- AUD/USD finished the week with losses, on a sentiment shift, and speculations for an aggressive Federal Reserve.
- During the last week, US inflation data sponsored a recovery for the greenback as US Treasury bond yields aimed north.
- AUD/USD are eyeing the busy economic calendar in Australia and the US next week.
The Australian dollar (AUD) finished the week on a lower note, after hitting a daily high of 0.6884, dropped on a risk-off impulse, as Wall Street ended the session with losses between 0.26% and 0.58%, while the Dow Jones was the outlier, finishing 0.39% above its opening price. At the time of writing, the AUD/USD exchanges hands at 0.6877
Global stocks finished on a lower note as investors increased their bets that the US Federal Reserve (Fed) will tighten policy above earlier expectations. Last week’s January inflation reports in the United States (US), namely the Consumer Price Index (CPI) and the Producer Price Index (PPI), were lower compared to December’s data but above estimates. In fact, the highlight of the week was PPI on a monthly basis, exceeding the consensus and the prior month’s figure, which justified Fed officials’ hawkish commentary during the week.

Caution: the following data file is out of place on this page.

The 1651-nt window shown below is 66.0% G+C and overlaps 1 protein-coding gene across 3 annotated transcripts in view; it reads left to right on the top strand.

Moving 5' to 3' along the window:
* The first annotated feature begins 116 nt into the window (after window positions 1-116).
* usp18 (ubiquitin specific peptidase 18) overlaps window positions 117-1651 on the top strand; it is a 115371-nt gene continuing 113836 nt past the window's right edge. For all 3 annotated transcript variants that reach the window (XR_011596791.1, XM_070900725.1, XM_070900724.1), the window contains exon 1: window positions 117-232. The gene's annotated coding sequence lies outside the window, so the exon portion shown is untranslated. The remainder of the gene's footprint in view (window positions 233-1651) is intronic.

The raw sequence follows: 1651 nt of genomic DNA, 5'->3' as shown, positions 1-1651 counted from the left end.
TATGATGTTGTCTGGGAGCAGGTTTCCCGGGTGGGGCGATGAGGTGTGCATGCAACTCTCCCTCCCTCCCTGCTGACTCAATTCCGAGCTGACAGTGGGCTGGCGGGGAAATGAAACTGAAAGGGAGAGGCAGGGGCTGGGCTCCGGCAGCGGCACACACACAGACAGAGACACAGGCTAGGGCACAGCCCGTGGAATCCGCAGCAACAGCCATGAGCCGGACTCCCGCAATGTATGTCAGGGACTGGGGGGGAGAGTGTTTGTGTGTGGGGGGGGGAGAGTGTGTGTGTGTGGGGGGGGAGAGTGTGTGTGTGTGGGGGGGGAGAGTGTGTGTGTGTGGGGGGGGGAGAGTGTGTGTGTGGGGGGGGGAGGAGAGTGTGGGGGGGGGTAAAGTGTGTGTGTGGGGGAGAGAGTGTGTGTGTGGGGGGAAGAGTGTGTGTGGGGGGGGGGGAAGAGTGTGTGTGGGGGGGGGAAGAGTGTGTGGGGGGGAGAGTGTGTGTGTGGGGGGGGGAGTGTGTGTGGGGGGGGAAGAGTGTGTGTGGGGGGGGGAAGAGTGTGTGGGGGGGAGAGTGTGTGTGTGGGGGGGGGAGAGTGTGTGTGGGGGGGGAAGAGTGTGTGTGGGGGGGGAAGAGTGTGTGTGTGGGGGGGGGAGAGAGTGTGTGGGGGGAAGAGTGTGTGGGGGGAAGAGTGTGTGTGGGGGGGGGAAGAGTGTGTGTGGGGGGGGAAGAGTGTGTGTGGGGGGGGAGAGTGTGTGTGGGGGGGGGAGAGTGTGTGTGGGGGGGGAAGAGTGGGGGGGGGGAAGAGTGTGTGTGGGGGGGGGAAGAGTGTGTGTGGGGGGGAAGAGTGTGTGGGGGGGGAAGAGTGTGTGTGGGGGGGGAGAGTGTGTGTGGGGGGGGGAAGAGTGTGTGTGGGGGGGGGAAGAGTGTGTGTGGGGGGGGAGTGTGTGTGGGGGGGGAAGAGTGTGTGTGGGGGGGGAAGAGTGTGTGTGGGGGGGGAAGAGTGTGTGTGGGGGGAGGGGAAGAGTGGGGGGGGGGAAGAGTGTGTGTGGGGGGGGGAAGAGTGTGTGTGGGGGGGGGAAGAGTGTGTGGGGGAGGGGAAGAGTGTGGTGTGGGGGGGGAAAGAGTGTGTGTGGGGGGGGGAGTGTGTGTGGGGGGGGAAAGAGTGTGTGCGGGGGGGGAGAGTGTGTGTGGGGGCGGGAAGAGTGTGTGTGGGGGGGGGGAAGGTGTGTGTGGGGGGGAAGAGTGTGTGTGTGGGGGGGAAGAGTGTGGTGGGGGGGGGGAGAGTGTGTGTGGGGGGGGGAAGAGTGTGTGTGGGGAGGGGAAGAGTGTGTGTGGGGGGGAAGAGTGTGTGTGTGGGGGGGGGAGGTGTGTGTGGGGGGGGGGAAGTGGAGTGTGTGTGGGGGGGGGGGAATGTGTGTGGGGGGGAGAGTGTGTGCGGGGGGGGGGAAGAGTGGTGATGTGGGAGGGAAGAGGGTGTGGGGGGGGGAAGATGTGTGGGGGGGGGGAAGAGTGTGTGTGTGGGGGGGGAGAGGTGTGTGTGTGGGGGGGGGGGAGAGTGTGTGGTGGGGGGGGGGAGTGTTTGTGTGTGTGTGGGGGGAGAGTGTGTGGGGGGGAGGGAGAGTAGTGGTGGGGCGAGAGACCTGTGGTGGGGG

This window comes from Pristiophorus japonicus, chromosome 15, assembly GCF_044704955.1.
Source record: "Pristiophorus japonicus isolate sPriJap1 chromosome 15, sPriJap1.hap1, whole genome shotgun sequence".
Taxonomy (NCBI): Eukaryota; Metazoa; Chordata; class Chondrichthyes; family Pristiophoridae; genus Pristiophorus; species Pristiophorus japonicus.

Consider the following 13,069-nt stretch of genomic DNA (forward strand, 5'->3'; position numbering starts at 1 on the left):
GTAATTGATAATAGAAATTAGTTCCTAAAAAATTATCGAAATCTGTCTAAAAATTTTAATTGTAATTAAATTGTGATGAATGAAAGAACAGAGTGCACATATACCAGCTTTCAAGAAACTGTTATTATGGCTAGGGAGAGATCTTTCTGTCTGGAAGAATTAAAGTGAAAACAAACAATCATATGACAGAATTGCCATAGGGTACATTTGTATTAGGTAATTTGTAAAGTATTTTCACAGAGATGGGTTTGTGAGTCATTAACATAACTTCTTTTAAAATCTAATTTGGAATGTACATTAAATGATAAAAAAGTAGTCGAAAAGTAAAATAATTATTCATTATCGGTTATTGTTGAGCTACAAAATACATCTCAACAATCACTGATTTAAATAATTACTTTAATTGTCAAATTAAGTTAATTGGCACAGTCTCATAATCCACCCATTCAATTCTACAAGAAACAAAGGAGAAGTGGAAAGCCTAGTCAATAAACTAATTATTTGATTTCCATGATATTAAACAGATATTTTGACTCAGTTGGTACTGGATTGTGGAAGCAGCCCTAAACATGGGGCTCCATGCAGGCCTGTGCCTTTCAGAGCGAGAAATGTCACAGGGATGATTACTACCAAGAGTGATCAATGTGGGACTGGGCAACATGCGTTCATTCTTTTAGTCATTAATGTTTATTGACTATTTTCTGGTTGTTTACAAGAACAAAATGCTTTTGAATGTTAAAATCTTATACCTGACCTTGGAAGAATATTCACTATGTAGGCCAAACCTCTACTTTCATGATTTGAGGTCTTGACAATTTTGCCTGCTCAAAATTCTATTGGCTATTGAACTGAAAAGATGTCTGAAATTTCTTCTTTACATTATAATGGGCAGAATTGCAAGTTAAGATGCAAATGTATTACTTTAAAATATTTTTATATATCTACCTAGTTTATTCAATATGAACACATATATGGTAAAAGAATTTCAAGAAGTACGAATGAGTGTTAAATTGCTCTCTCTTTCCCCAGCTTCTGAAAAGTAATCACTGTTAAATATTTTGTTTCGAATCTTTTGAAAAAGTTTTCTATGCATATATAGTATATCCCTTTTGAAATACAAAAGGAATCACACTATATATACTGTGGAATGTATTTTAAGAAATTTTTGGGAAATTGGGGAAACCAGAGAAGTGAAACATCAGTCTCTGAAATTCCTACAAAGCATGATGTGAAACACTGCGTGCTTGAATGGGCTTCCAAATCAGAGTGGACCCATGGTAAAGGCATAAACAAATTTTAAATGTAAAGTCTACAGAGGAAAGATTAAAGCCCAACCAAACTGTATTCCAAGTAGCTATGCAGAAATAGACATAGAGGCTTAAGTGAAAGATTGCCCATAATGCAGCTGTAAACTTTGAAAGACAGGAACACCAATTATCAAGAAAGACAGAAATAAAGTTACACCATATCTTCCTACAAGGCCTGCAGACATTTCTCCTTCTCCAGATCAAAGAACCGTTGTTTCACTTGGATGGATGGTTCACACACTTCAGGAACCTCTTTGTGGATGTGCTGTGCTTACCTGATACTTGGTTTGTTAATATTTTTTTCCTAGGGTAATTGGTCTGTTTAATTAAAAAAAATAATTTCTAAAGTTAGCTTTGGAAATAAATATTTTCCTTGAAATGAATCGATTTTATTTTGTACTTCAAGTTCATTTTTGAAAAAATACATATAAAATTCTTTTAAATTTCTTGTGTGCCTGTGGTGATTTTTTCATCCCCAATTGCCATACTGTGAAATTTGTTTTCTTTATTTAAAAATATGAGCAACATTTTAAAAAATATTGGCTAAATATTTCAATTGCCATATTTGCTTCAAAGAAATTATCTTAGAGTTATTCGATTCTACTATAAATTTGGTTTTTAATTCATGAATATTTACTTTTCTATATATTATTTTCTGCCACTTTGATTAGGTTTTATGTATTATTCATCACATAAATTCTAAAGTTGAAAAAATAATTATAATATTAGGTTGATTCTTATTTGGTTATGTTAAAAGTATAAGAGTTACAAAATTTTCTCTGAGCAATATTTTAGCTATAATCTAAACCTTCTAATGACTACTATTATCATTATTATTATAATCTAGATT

On Thursday, Cleveland and St. Louis Fed Presidents Loretta Mester and James Bullard commented that they’re seeing compelling evidence to raise rates by 50 bps in upcoming meetings.
Today, Fed Governor Michell Bowman stated that the US central bank has not finished tightening monetary conditions and reiterated that “we haven’t beaten inflation.” Meanwhile, Richmond’s Fed President Thomas Barkin said that getting inflation back to the Fed’s 2% goal “will require more rate increases,” said reporters following an event in Rosslyn, Virginia. “How many of those I think we’ll have to see … what you see is progress, but slow progress, you don’t see victory.”
Elsewhere, in the Asian session, the Reserve Bank of Australia (RBA) Governor Philipe Lowe said that based on incoming data, the RBA board estimates that additional rate increases will be needed “over the months ahead to ensure that inflation returns to target and that this period of high inflation is only temporary.”
“If we don’t get on top of inflation and bring it down in a timely way, the end result will be even higher interest rates and more unemployment in the future,” Lowe said.
Given the backdrop and worse than estimates Australian labor market date revealed on Wednesday, the US Dollar (USD) regained composure and weighed on the Australian dollar. The AUD/USD pair tumbled from around 0.6989 toward the week’s lows at 0.6811.
What to watch?
The Australian economic docket will feature Manufacturing, Services, and Composite PMIs, the Composite Leading Index, and the Wage Price Index. On the US front, the calendar will reveal Q4’s GDP estimates, Initial Jobless Claims, the Fed’s preferred inflation gauge, and the University of Michigan Consumer Sentiment final reading.